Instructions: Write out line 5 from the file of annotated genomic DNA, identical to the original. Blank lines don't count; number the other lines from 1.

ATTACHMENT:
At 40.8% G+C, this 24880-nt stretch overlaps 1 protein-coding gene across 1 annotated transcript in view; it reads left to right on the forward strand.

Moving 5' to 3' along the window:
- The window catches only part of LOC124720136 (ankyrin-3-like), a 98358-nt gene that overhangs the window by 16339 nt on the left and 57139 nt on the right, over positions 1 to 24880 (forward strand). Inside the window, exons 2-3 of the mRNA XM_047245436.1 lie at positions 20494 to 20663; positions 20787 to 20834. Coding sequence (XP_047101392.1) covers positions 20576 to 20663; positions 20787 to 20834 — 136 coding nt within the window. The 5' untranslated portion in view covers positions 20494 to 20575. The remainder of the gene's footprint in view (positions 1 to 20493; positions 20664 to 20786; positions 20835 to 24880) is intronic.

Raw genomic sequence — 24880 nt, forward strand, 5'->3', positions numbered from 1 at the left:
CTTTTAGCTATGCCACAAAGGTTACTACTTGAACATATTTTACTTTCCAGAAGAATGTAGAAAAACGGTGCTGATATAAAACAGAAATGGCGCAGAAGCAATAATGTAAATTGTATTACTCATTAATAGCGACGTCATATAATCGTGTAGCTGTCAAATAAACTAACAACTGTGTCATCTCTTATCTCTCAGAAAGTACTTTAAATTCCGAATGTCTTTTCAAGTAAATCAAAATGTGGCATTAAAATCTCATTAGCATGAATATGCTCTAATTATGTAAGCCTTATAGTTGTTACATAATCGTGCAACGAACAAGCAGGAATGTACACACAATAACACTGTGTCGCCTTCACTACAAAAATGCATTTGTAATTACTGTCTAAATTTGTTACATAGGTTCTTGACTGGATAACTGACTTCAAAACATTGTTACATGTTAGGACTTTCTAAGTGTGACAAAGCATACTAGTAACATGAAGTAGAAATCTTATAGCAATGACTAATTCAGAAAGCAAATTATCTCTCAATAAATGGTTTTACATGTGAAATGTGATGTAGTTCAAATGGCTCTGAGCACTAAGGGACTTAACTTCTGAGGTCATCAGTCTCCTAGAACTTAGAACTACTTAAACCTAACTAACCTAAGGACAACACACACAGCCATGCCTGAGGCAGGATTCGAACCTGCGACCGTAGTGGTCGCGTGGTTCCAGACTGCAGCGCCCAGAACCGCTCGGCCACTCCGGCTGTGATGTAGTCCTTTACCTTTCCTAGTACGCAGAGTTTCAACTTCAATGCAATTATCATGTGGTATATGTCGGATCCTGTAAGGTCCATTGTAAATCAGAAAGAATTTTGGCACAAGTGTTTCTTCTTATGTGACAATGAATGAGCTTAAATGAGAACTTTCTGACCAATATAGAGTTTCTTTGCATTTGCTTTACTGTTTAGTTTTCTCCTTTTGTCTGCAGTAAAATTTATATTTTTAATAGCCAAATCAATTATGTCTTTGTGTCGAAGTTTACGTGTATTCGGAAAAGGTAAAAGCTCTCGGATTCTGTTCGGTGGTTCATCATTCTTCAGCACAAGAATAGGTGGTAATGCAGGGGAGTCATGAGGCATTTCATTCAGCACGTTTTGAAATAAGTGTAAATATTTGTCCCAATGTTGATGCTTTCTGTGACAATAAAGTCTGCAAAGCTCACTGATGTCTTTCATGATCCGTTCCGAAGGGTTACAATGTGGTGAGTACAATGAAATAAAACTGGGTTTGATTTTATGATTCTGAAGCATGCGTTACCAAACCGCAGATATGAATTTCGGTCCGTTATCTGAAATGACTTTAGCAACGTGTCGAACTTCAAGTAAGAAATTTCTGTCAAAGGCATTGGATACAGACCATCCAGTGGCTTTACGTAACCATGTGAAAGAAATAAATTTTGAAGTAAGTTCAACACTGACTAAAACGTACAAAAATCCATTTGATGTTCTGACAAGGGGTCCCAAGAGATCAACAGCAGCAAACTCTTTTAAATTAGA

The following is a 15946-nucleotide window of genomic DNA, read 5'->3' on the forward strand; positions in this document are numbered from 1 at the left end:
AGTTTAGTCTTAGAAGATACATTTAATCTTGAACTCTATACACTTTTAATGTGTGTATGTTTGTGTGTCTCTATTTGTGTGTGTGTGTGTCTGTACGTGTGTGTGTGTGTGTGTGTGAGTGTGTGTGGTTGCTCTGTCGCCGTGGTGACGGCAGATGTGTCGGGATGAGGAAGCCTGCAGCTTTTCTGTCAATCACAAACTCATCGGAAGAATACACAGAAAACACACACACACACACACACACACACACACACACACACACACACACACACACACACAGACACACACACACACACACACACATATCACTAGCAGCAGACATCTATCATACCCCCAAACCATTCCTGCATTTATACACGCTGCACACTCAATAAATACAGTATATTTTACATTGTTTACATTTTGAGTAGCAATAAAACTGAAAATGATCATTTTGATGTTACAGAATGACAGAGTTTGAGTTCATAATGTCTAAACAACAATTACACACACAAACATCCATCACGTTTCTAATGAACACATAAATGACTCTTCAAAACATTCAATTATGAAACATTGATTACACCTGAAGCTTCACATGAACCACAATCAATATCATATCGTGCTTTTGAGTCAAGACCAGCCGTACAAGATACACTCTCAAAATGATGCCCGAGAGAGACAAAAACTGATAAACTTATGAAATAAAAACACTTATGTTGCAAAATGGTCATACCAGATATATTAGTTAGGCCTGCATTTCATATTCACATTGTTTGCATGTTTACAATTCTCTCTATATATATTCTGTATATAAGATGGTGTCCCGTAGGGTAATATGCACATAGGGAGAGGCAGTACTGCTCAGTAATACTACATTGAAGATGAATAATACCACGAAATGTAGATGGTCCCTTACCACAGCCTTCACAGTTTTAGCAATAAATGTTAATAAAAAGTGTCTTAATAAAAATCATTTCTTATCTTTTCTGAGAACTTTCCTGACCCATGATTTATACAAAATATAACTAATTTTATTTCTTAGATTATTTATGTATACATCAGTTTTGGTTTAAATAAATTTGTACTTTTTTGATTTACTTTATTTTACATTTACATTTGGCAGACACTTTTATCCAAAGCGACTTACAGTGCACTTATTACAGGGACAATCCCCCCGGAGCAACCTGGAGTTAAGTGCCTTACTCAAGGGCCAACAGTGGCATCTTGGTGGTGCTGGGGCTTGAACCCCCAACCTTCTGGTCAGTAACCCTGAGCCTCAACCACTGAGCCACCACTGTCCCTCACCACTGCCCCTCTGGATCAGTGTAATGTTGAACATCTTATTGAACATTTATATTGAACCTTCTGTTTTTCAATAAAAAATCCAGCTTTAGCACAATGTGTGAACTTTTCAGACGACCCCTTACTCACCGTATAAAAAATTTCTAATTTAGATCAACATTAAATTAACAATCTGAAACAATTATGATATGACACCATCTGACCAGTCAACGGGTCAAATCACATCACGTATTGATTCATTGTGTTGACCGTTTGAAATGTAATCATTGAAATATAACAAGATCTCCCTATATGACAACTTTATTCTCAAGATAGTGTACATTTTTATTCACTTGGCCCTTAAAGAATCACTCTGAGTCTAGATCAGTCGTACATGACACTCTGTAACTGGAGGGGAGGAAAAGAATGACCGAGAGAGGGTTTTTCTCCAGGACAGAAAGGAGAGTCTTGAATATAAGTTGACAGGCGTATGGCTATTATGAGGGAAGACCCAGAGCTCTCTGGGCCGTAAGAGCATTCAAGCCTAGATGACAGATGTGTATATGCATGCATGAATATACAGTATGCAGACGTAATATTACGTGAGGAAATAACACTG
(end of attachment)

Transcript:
CTTTTAGCTATGCCACAAAGGTTACTACTTGAACATATTTTACTTTCCAGAAGAATGTAGAAAAACGGTGCTGATATAAAACAGAAATGGCGCAGAAGCAATAATGTAAATTGTATTACTCATTAATAGCGACGTCATATAATCGTGTAGCTGTCAAATAAACTAACAACTGTGTCATCTCTTATCTCTCAGAAAGTACTTTAAATTCCGAATGTCTTTTCAAGTAAATCAAAATGTGGCATTAAAATCTCATTAGCATGAATATGCTCTAATTATGTAAGCCTTATAGTTGTTACATAATCGTGCAACGAACAAGCAGGAATGTACACACAATAACACTGTGTCGCCTTCACTACAAAAATGCATTTGTAATTACTGTCTAAATTTGTTACATAGGTTCTTGACTGGATAACTGACTTCAAAACATTGTTACATGTTAGGACTTTCTAAGTGTGACAAAGCATACTAGTAACATGAAGTAGAAATCTTATAGCAATGACTAATTCAGAAAGCAAATTATCTCTCAATAAATGGTTTTACATGTGAAATGTGATGTAGTTCAAATGGCTCTGAGCACTAAGGGACTTAACTTCTGAGGTCATCAGTCTCCTAGAACTTAGAACTACTTAAACCTAACTAACCTAAGGACAACACACACAGCCATGCCTGAGGCAGGATTCGAACCTGCGACCGTAGTGGTCGCGTGGTTCCAGACTGCAGCGCCCAGAACCGCTCGGCCACTCCGGCTGTGATGTAGTCCTTTACCTTTCCTAGTACGCAGAGTTTCAACTTCAATGCAATTATCATGTGGTATATGTCGGATCCTGTAAGGTCCATTGTAAATCAGAAAGAATTTTGGCACAAGTGTTTCTTCTTATGTGACAATGAATGAGCTTAAATGAGAACTTTCTGACCAATATAGAGTTTCTTTGCATTTGCTTTACTGTTTAGTTTTCTCCTTTTGTCTGCAGTAAAATTTATATTTTTAATAGCCAAATCAATTATGTCTTTGTGTCGAAGTTTACGTGTATTCGGAAAAGGTAAAAGCTCTCGGATTCTGTTCGGTGGTTCATCATTCTTCAGCACAAGAATAGGTGGTAATGCAGGGGAGTCATGAGGCATTTCATTCAGCACGTTTTGAAATAAGTGTAAATATTTGTCCCAATGTTGATGCTTTCTGTGACAATAAAGTCTGCAAAGCTCACTGATGTCTTTCATGATCCGTTCCGAAGGGTTACAATGTGGTGAGTACAATGAAATAAAACTGGGTTTGATTTTATGATTCTGAAGCATGCGTTACCAAACCGCAGATATGAATTTCGGTCCGTTATCTGAAATGACTTTAGCAACGTGTCGAACTTCAAGTAAGAAATTTCTGTCAAAGGCATTGGATACAGACCATCCAGTGGCTTTACGTAACCATGTGAAAGAAATAAATTTTGAAGTAAGTTCAACACTGACTAAAACGTACAAAAATCCATTTGATGTTCTGACAAGGGGTCCCAAGAGATCAACAGCAGCAAACTCTTTTAAATTAGA